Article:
Rats bred to abuse alcohol accumulated numerous genetic differences, many of which occurred in regulatory regions of the genome, reports Feng C. Zhou at Indiana University in Indianapolis and William Muir at Purdue University in West Lafayette Indiana, and colleagues in a study published on August 4 in PLOS Genetics.
Genomic analyses in humans have yet to determine the genetic causes of alcoholism, due in part to confounding factors such as family drinking behaviors and varying social, economic and cultural norms. So scientists used two lines of rats--one that abuses alcohol and another that does not--each bred from the same initial population. By sequencing the rat genomes and pinpointing differences between the two lines, the scientists were able to identify 930 genetic differences associated with alcohol use.
"This research highlights that alcoholism (alcohol use disorder, or AUD) in rats has a strong genetic component and is influenced by many hundreds of genes, each with small effects. There is no single gene responsible for AUD. However, critical regulatory pathways involving several of the genes discovered were found, suggesting that potential pharmacological solutions may be possible. Prediction of risk of AUD might be possible, but will require a large number of genetic markers." Muir says.
The study results were verified in another pair of lines selected from the same initial population. They identified genes that had not previously been linked to alcoholism, including several that are involved with the formation of memories and reward behavior. Many of these genetic differences were located in non-coding sequences, such as in promoters and introns, suggesting that differences in alcohol preference are primarily due to changes in regulatory regions of the genome. This indicates that the disease is not due primarily to differences in what the genes make, but the amount they make.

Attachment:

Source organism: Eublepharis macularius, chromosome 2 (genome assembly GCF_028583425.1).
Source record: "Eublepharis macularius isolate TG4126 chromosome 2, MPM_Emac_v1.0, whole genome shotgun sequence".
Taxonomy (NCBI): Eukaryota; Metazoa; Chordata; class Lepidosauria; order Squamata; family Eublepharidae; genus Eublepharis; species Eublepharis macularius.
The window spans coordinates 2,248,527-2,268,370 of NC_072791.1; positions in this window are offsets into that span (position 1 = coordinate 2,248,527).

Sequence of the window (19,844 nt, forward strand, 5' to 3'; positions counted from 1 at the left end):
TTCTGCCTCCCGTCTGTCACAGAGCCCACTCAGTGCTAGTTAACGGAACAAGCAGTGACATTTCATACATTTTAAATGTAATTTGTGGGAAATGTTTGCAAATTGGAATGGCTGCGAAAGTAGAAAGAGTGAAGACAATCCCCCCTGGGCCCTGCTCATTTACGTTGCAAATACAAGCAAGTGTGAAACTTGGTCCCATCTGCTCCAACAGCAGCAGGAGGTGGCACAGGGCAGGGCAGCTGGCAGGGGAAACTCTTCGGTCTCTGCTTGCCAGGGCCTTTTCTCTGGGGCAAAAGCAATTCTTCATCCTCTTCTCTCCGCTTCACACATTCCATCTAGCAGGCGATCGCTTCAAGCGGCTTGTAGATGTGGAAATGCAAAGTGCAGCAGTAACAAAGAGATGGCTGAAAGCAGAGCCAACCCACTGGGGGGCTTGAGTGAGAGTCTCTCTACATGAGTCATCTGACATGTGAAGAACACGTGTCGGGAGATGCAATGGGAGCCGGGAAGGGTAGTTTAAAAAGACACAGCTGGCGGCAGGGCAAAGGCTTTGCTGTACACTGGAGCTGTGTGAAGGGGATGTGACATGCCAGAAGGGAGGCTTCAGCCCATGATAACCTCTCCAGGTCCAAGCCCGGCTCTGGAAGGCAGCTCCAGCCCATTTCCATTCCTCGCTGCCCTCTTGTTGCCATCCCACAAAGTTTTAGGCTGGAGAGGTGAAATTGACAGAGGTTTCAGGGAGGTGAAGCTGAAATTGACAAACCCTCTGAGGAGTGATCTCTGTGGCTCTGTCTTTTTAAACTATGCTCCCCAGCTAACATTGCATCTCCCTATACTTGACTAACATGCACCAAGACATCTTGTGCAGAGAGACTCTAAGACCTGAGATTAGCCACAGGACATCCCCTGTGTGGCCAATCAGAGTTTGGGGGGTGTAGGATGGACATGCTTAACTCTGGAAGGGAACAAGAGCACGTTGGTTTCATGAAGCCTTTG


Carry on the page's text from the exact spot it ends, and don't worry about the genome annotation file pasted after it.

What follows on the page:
This study's results confirmed previously identified alcoholism-related genes and found many new genes associated with the overuse of alcohol. The findings strengthen our understanding of the genetic basis of alcoholism, and if verified in humans, may point the way towards future genetic and neurological-based treatments for this difficult disease.
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Citation: Lo C-L, Lossie AC, Liang T, Liu Y, Xuei X, Lumeng L, et al. (2016) High Resolution Genomic Scans Reveal Genetic Architecture Controlling Alcohol Preference in Bidirectionally Selected Rat Model. PLoS Genet 12(8): e1006178. doi:10.1371/journal.pgen.1006178
Image Credit: Feng C. Zhou
Funding: This work was supported by the National Institute of Health P60 AA07611 and AA016698. The funders had no role in study design, data collection and analysis, decision to publish, or preparation of the manuscript.
Competing Interests: The authors have declared that no competing interests exist.